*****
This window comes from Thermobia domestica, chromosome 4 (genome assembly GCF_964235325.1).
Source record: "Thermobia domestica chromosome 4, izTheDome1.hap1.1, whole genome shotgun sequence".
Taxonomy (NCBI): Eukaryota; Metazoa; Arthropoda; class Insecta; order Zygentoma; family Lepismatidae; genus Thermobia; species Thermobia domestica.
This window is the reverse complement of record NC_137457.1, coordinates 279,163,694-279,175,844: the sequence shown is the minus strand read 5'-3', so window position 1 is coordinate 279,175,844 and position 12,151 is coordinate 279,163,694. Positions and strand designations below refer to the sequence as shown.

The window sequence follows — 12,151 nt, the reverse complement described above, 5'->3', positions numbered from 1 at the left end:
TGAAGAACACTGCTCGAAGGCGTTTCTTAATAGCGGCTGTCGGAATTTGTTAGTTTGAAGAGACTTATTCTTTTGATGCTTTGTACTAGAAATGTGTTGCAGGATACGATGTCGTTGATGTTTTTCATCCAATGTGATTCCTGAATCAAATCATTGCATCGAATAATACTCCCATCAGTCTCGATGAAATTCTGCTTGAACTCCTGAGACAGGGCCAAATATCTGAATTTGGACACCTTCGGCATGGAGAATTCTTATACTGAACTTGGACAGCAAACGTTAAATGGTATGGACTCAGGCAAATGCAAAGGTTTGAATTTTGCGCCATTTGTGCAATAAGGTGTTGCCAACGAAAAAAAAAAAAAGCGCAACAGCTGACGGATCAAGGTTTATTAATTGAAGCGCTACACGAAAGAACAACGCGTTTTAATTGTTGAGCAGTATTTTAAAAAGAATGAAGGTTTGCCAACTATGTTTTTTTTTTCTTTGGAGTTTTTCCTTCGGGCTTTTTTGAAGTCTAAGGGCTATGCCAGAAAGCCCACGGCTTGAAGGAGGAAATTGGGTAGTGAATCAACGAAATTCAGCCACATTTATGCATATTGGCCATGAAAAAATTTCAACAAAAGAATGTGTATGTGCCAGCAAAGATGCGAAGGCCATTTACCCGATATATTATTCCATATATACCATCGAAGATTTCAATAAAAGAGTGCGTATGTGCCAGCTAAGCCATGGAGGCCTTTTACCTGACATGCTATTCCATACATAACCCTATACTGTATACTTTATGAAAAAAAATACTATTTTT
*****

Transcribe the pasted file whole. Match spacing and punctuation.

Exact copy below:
This window comes from Thermobia domestica, chromosome 4 (genome assembly GCF_964235325.1).
Source record: "Thermobia domestica chromosome 4, izTheDome1.hap1.1, whole genome shotgun sequence".
Taxonomy (NCBI): Eukaryota; Metazoa; Arthropoda; class Insecta; order Zygentoma; family Lepismatidae; genus Thermobia; species Thermobia domestica.
This window is the reverse complement of record NC_137457.1, coordinates 279,163,694-279,175,844: the sequence shown is the minus strand read 5'-3', so window position 1 is coordinate 279,175,844 and position 12,151 is coordinate 279,163,694. Positions and strand designations below refer to the sequence as shown.

The window sequence follows — 12,151 nt, the reverse complement described above, 5'->3', positions numbered from 1 at the left end:
TGAAGAACACTGCTCGAAGGCGTTTCTTAATAGCGGCTGTCGGAATTTGTTAGTTTGAAGAGACTTATTCTTTTGATGCTTTGTACTAGAAATGTGTTGCAGGATACGATGTCGTTGATGTTTTTCATCCAATGTGATTCCTGAATCAAATCATTGCATCGAATAATACTCCCATCAGTCTCGATGAAATTCTGCTTGAACTCCTGAGACAGGGCCAAATATCTGAATTTGGACACCTTCGGCATGGAGAATTCTTATACTGAACTTGGACAGCAAACGTTAAATGGTATGGACTCAGGCAAATGCAAAGGTTTGAATTTTGCGCCATTTGTGCAATAAGGTGTTGCCAACGAAAAAAAAAAAAAGCGCAACAGCTGACGGATCAAGGTTTATTAATTGAAGCGCTACACGAAAGAACAACGCGTTTTAATTGTTGAGCAGTATTTTAAAAAGAATGAAGGTTTGCCAACTATGTTTTTTTTTTCTTTGGAGTTTTTCCTTCGGGCTTTTTTGAAGTCTAAGGGCTATGCCAGAAAGCCCACGGCTTGAAGGAGGAAATTGGGTAGTGAATCAACGAAATTCAGCCACATTTATGCATATTGGCCATGAAAAAATTTCAACAAAAGAATGTGTATGTGCCAGCAAAGATGCGAAGGCCATTTACCCGATATATTATTCCATATATACCATCGAAGATTTCAATAAAAGAGTGCGTATGTGCCAGCTAAGCCATGGAGGCCTTTTACCTGACATGCTATTCCATACATAACCCTATACTGTATACTTTATGAAAAAAAATACTATTTTT